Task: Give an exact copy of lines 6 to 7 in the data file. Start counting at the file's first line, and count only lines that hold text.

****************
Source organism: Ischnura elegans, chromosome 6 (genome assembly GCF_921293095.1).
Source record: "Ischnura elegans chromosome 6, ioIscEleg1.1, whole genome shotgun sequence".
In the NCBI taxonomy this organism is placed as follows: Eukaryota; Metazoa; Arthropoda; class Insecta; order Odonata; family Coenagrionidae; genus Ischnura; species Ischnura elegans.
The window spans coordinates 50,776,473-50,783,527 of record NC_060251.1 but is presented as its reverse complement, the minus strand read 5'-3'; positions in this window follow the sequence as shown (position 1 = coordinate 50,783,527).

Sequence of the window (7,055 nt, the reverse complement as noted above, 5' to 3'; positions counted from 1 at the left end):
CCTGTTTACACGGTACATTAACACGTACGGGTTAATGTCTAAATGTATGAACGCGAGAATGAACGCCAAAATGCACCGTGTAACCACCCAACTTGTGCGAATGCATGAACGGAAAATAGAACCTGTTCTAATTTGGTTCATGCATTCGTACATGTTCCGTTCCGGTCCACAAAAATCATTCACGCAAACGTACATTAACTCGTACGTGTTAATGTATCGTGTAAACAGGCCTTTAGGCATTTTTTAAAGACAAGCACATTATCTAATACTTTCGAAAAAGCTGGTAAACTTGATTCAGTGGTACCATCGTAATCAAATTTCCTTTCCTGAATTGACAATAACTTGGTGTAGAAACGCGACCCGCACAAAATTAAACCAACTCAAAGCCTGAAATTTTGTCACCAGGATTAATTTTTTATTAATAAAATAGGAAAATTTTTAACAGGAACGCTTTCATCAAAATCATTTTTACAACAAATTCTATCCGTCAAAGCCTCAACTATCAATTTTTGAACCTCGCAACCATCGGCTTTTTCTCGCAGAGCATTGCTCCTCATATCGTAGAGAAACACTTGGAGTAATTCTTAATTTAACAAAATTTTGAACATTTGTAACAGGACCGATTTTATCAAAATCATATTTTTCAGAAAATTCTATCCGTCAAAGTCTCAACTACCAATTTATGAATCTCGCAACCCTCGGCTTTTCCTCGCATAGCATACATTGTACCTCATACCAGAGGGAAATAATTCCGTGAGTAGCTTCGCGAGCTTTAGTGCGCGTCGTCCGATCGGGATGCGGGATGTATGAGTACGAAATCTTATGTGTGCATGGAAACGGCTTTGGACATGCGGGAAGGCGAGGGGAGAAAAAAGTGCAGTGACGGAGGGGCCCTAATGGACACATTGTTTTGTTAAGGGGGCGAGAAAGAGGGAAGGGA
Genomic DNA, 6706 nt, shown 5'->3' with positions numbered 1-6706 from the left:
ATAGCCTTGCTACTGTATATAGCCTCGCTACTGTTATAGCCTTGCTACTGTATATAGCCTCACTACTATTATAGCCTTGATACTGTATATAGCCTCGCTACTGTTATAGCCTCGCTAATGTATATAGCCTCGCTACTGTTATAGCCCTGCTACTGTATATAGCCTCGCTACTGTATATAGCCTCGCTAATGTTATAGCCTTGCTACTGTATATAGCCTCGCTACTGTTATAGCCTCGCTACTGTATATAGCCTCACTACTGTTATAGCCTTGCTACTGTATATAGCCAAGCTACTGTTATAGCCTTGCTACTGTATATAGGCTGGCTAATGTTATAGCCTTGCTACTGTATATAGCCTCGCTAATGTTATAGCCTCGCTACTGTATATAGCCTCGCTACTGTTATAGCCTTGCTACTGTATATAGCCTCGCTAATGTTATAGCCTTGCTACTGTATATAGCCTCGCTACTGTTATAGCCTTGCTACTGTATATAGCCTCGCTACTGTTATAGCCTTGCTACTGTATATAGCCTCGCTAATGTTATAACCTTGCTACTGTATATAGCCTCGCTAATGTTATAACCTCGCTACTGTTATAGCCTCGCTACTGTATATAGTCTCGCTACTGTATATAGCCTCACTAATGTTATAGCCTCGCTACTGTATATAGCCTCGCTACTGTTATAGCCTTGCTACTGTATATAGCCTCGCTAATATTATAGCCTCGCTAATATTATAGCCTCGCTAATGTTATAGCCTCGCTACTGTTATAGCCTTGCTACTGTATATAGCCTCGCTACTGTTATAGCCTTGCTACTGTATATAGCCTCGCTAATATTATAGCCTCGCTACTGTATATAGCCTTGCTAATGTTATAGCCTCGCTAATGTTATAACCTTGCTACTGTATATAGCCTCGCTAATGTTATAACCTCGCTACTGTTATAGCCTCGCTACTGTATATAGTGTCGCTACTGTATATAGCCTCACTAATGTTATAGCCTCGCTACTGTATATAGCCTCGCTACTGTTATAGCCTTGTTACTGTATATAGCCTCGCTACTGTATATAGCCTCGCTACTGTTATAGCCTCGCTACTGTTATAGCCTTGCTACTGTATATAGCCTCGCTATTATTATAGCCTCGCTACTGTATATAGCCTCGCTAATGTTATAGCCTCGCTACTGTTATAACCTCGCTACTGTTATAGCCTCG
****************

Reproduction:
CCTGTTTACACGGTACATTAACACGTACGGGTTAATGTCTAAATGTATGAACGCGAGAATGAACGCCAAAATGCACCGTGTAACCACCCAACTTGTGCGAATGCATGAACGGAAAATAGAACCTGTTCTAATTTGGTTCATGCATTCGTACATGTTCCGTTCCGGTCCACAAAAATCATTCACGCAAACGTACATTAACTCGTACGTGTTAATGTATCGTGTAAACAGGCCTTTAGGCATTTTTTAAAGACAAGCACATTATCTAATACTTTCGAAAAAGCTGGTAAACTTGATTCAGTGGTACCATCGTAATCAAATTTCCTTTCCTGAATTGACAATAACTTGGTGTAGAAACGCGACCCGCACAAAATTAAACCAACTCAAAGCCTGAAATTTTGTCACCAGGATTAATTTTTTATTAATAAAATAGGAAAATTTTTAACAGGAACGCTTTCATCAAAATCATTTTTACAACAAATTCTATCCGTCAAAGCCTCAACTATCAATTTTTGAACCTCGCAACCATCGGCTTTTTCTCGCAGAGCATTGCTCCTCATATCGTAGAGAAACACTTGGAGTAATTCTTAATTTAACAAAATTTTGAACATTTGTAACAGGACCGATTTTATCAAAATCATATTTTTCAGAAAATTCTATCCGTCAAAGTCTCAACTACCAATTTATGAATCTCGCAACCCTCGGCTTTTCCTCGCATAGCATACATTGTACCTCATACCAGAGGGAAATAATTCCGTGAGTAGCTTCGCGAGCTTTAGTGCGCGTCGTCCGATCGGGATGCGGGATGTATGAGTACGAAATCTTATGTGTGCATGGAAACGGCTTTGGACATGCGGGAAGGCGAGGGGAGAAAAAAGTGCAGTGACGGAGGGGCCCTAATGGACACATTGTTTTGTTAAGGGGGCGAGAAAGAGGGAAGGGA
Genomic DNA, 6706 nt, shown 5'->3' with positions numbered 1-6706 from the left: